|Article Author: Angie McKaig|
Anne Leuck Feldhaus creates a mix of contemporary folk and urban pop art by Angie McKaig
So you like dogs. Sure you do. You have the vet bills and sweaters and dog beds and toys and treats to prove it. You also like art. Something a little modern, a little folksy, and a whole lot of fun. What you don't have is a lot of ways to combine the two.
If this is you, you'll definitely appreciate the incredible art created by Anne Leuck Feldhaus. Her work is described as a mix of contemporary folk and urban pop art. Most pieces are acrylic on canvas, and they capture a whimsy about dogs that is simply irresistible. In addition to original paintings and prints, she also does commissioned work so you can have your favorite pampered puppy immortalized in this bright and colorful art.
We recently spoke to Anne to get the inside scoop.
pp: What made you decide to devote so much of your artistic time to painting animals??
alf: My dear dog, Izzy, and our cats Ollie and dearly departed Zoe. Since I did my first larger dog paintings in 2000 there has been a steady demand for custom pet portraits as well as my original canine works.
pp: What is your artistic background?
alf: I'm from a very small town in Wisconsin; the only art exhibits I ever saw were occasional shows at the local library and the kids' work that hung on the walls at school. But I always wanted to be "an ARTIST"! I spent hours drawing; often it was Snoopy and other comics from the newspaper, and models from the Sears catalog. My Nana (grandmother) was also very supportive of my art interest, she would take me to the art store when I visited her in South Bend, IN and she gave me many art books and supplies.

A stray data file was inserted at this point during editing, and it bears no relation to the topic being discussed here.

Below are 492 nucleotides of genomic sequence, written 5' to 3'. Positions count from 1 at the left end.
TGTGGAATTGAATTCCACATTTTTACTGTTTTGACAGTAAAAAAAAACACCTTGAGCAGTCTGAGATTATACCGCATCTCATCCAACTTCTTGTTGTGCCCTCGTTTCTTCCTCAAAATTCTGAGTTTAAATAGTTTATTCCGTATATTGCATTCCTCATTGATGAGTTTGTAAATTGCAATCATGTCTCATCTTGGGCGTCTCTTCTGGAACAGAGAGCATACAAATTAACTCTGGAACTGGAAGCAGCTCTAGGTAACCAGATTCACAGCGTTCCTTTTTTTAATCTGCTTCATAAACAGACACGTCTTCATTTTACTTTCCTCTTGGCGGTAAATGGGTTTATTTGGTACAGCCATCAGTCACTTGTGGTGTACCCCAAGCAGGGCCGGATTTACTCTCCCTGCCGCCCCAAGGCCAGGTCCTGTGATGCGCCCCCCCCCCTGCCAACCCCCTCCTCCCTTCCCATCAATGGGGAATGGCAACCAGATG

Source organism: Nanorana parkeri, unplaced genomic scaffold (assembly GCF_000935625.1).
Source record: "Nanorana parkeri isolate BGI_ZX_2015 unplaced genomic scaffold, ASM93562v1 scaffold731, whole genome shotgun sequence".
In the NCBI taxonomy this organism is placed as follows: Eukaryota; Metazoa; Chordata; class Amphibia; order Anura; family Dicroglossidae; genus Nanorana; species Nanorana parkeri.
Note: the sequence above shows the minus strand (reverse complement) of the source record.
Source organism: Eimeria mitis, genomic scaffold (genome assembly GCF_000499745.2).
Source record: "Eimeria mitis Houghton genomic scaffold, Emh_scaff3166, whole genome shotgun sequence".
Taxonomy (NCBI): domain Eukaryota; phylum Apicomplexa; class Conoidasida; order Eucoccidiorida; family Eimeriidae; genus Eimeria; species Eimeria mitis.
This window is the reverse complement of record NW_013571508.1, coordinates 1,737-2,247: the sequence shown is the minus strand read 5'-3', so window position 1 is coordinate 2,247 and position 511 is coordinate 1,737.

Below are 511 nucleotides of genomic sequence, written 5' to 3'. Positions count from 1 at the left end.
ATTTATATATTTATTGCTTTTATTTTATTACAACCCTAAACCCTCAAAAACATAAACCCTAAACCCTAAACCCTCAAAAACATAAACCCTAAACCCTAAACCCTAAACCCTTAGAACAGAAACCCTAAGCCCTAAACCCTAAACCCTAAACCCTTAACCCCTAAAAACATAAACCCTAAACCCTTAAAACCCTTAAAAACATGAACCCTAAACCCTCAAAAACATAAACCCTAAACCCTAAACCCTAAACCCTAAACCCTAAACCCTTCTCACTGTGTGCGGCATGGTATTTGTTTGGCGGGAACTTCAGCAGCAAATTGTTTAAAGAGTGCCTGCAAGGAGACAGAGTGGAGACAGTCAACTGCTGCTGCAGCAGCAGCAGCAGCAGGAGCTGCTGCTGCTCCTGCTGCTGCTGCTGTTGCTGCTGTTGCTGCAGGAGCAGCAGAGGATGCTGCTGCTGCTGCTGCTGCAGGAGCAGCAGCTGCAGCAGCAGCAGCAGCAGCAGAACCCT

I went to college at the University of Wisconsin at Madison and was unsure of what direction to take, when my brother suddenly declared he was going to major in art - I thought, "I'm the one who wanted to be an artist - if he can do it, so can I!" I did take some of the early computer graphics classes that included digital paint programs; I believe that also helped me develop my color sense. Most of my time and classes was focused on figurative sculpture, metal and foundry work.
I did my first art fair in 1995. Every year I worked a little larger and finally started painting on canvas and wood instead of functional objects. I went full time with my business in 1998.
pp: How many years have you been painting dogs?
alf: I started working with dog imagery shortly after we got Izzy in 1995 but it all came full circle in the spring of 2000 as I was painting several canvases for a local show here in Chicago. Dog images just kept pouring out of my paint brush!
pp: Have you ever done any shows? Are there other places where people can see your work?
alf: I do many Fine Art Fairs in the Midwest, some local gallery shows in Chicago and I am now also represented by The Dogs Gallery in California. They are producing limited edition giclee prints of many of my paintings in addition to selling originals.
I have also done commissioned public art projects here in Chicago. In 2001 I painted a full suite of fiberglass furniture titled Suite Chicago Dogs. It was displayed on Michigan Avenue that summer and was featured on many local and national news stations.
pp: You have such an unusual style! How did it develop?
alf: My subject matter and the way I paint have never been formally criticized so my naive style is more reflective of what I was drawn to as a young child: illustrations in books - Babar, Snoopy, Dr. Seuss, etc. My Dad had a poetry book called The Funniest Verses of Ogden Nash. It was filled with incredible illustrations by Seymour Chwast - I used to spend hours looking at the illustrations. I also spent every Sunday morning in a Catholic church staring endlessly at the stained glass windows.